The UNC Greensboro team continues to explore how to scale the program benefits in a cost-effective way to reach more students. Launching the Spartan StartUp summer bridge program for the incoming class of 2018, the institution aims to further increase retention of historically disadvantaged students through early exposure to college courses and academic supports, a first-year experience course, peer mentors, and supportive faculty-student relationships. Programming starts in the summer and continues through the academic year. With so much momentum, the institution is also mindful to track initiative fatigue to understand where faculty, staff, and administrators themselves may need support.
UNC Greensboro’s success proves that innovation and equity can go hand-in-hand. With a history of leadership that places students in the center and practical innovations to drive a culture of care, UNC Greensboro shows what is possible when an entire campus commits to student success and serves as a beacon for other institutions that wish to do the same.
For more information on innovation and equity in higher education, please contact:
I am writing on behalf of the O. Max Gardner Award committee to ask that you assist us with the nomination process for the 2019 award. The Gardner Award is awarded by the UNC Board of Governors and has been given annually since 1949. The award was established to recognize faculty who have “made the greatest contributions to the welfare of the human race.” The Board of Governors solicits nominations from UNC campuses in the fall semester each year, and a BOG committee decides on the system-wide winner during the spring semester. The winner receives a cash prize and recognition at the May BOG meeting. Those chosen in the past have been persons who have made notable contributions of national or international scale. See information regarding last year’s winner here 2018 O. Max Gardner Award Winner.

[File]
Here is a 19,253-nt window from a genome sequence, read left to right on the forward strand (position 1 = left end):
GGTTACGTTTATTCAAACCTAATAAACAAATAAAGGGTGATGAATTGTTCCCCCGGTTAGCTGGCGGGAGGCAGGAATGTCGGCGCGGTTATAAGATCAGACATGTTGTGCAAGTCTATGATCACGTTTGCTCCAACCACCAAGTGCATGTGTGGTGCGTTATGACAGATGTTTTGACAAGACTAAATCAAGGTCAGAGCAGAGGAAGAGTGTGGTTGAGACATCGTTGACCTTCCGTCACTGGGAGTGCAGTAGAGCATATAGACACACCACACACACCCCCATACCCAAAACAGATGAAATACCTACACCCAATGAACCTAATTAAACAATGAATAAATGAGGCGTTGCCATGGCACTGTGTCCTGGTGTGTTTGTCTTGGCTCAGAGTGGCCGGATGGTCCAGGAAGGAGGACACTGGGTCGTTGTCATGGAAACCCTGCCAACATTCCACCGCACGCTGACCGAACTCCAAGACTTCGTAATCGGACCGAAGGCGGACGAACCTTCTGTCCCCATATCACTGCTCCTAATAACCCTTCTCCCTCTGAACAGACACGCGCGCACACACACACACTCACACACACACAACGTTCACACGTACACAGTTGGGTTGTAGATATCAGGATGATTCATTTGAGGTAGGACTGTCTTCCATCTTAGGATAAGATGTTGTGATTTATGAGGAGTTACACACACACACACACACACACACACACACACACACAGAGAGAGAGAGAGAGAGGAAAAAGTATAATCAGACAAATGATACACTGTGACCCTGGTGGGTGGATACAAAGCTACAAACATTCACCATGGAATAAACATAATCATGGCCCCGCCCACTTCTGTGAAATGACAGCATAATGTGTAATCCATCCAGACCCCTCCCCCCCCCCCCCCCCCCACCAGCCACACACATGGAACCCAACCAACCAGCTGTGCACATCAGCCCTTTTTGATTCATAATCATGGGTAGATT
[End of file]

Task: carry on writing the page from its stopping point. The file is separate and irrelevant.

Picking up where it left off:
The role of our UNCG Faculty Senate-based committee is to solicit nominations, recommend the campus nominee to the Provost and Chancellor, and assist with preparation of the nomination materials that are put forward to the Board of Governors. To better honor our campus nominees, I have allocated a $1000 award for our campus nominee.
One thing to note about the award criteria: the award is based on the significance of accomplishments made during the past year. Of course, big accomplishments almost always arise after an extensive history of work. So, don’t discount putting forth a nominee whose long-standing work has culminated in an interesting way over the past 12 months (we can put forth nominees multiple times).
2019 Honorary Degree Nominations – Deadline Wednesday, November 7, 2018
The Committee on Honorary Degrees invites you to identify people who would be good candidates for honorary degrees to be granted at the 2019 commencement or subsequent commencements. The purpose for awarding honorary degrees includes the following:
To recognize individuals who demonstrate extraordinary achievement over their entire scholarly or artistic careers or who have performed distinguished public service in their lifetime;
To recognize excellence in the scholarly fields of degrees awarded by the University as well as those that exemplify the history and mission of the University;
To honor those individuals whose lives and achievements are consistent with the qualities and values espoused by the University in order to provide examples of the University’s aspirations for its graduates;
To elevate the visibility and reputation of the University by honoring those individuals who are widely known and regarded in their field or in society as a whole.
The person selected may be distinguished in any number of areas: humanities, sciences, arts, public service, and education, to name a few. Those currently holding public office in the state and the permanent staff of our state universities are not eligible. The achievements may vary in scope from prominence on the international or professional scene to vital contributions to the University, North Carolina, and beyond. A previous connection to the University or state is not mandatory but is considered a strength.